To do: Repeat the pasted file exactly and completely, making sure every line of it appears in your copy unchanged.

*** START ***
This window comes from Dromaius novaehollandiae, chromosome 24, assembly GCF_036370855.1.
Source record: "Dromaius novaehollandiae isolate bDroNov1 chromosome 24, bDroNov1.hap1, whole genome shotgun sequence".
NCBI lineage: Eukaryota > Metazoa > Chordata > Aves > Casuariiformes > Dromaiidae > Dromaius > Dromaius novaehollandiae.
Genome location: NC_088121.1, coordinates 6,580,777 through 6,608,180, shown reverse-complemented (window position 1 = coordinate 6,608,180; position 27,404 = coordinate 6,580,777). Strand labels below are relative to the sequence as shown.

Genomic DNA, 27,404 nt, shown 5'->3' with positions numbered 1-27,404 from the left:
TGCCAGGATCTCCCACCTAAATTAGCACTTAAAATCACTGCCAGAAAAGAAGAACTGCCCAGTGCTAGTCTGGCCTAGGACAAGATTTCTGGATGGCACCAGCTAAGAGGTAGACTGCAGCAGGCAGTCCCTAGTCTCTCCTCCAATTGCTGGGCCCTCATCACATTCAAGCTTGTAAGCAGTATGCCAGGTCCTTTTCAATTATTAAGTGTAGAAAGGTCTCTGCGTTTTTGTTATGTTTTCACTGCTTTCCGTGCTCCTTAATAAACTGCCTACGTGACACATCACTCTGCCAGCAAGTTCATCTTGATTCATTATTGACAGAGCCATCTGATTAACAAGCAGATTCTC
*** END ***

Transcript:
This window comes from Dromaius novaehollandiae, chromosome 24, assembly GCF_036370855.1.
Source record: "Dromaius novaehollandiae isolate bDroNov1 chromosome 24, bDroNov1.hap1, whole genome shotgun sequence".
NCBI lineage: Eukaryota > Metazoa > Chordata > Aves > Casuariiformes > Dromaiidae > Dromaius > Dromaius novaehollandiae.
Genome location: NC_088121.1, coordinates 6,580,777 through 6,608,180, shown reverse-complemented (window position 1 = coordinate 6,608,180; position 27,404 = coordinate 6,580,777). Strand labels below are relative to the sequence as shown.

Genomic DNA, 27,404 nt, shown 5'->3' with positions numbered 1-27,404 from the left:
TGCCAGGATCTCCCACCTAAATTAGCACTTAAAATCACTGCCAGAAAAGAAGAACTGCCCAGTGCTAGTCTGGCCTAGGACAAGATTTCTGGATGGCACCAGCTAAGAGGTAGACTGCAGCAGGCAGTCCCTAGTCTCTCCTCCAATTGCTGGGCCCTCATCACATTCAAGCTTGTAAGCAGTATGCCAGGTCCTTTTCAATTATTAAGTGTAGAAAGGTCTCTGCGTTTTTGTTATGTTTTCACTGCTTTCCGTGCTCCTTAATAAACTGCCTACGTGACACATCACTCTGCCAGCAAGTTCATCTTGATTCATTATTGACAGAGCCATCTGATTAACAAGCAGATTCTC